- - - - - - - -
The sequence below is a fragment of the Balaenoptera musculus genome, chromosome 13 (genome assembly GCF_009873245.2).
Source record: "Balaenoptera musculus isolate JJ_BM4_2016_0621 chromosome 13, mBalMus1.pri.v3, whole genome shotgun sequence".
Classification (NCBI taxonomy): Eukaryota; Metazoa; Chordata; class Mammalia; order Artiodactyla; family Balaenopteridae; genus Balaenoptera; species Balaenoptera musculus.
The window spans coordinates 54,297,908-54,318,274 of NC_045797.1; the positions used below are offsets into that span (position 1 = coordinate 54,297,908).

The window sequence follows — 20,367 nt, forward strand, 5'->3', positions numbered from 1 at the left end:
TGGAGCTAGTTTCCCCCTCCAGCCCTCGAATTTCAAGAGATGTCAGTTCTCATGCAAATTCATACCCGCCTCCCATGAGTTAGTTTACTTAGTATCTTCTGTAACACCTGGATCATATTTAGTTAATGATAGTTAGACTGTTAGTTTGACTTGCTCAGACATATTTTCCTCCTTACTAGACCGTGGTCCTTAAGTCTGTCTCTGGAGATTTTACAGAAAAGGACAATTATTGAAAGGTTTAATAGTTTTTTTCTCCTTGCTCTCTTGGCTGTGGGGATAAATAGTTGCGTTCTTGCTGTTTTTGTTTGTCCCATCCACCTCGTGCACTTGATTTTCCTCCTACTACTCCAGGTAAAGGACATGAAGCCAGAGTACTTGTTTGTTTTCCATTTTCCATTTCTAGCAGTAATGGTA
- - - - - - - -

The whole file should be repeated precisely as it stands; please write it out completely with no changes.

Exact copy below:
The sequence below is a fragment of the Balaenoptera musculus genome, chromosome 13 (genome assembly GCF_009873245.2).
Source record: "Balaenoptera musculus isolate JJ_BM4_2016_0621 chromosome 13, mBalMus1.pri.v3, whole genome shotgun sequence".
Classification (NCBI taxonomy): Eukaryota; Metazoa; Chordata; class Mammalia; order Artiodactyla; family Balaenopteridae; genus Balaenoptera; species Balaenoptera musculus.
The window spans coordinates 54,297,908-54,318,274 of NC_045797.1; the positions used below are offsets into that span (position 1 = coordinate 54,297,908).

The window sequence follows — 20,367 nt, forward strand, 5'->3', positions numbered from 1 at the left end:
TGGAGCTAGTTTCCCCCTCCAGCCCTCGAATTTCAAGAGATGTCAGTTCTCATGCAAATTCATACCCGCCTCCCATGAGTTAGTTTACTTAGTATCTTCTGTAACACCTGGATCATATTTAGTTAATGATAGTTAGACTGTTAGTTTGACTTGCTCAGACATATTTTCCTCCTTACTAGACCGTGGTCCTTAAGTCTGTCTCTGGAGATTTTACAGAAAAGGACAATTATTGAAAGGTTTAATAGTTTTTTTCTCCTTGCTCTCTTGGCTGTGGGGATAAATAGTTGCGTTCTTGCTGTTTTTGTTTGTCCCATCCACCTCGTGCACTTGATTTTCCTCCTACTACTCCAGGTAAAGGACATGAAGCCAGAGTACTTGTTTGTTTTCCATTTTCCATTTCTAGCAGTAATGGTA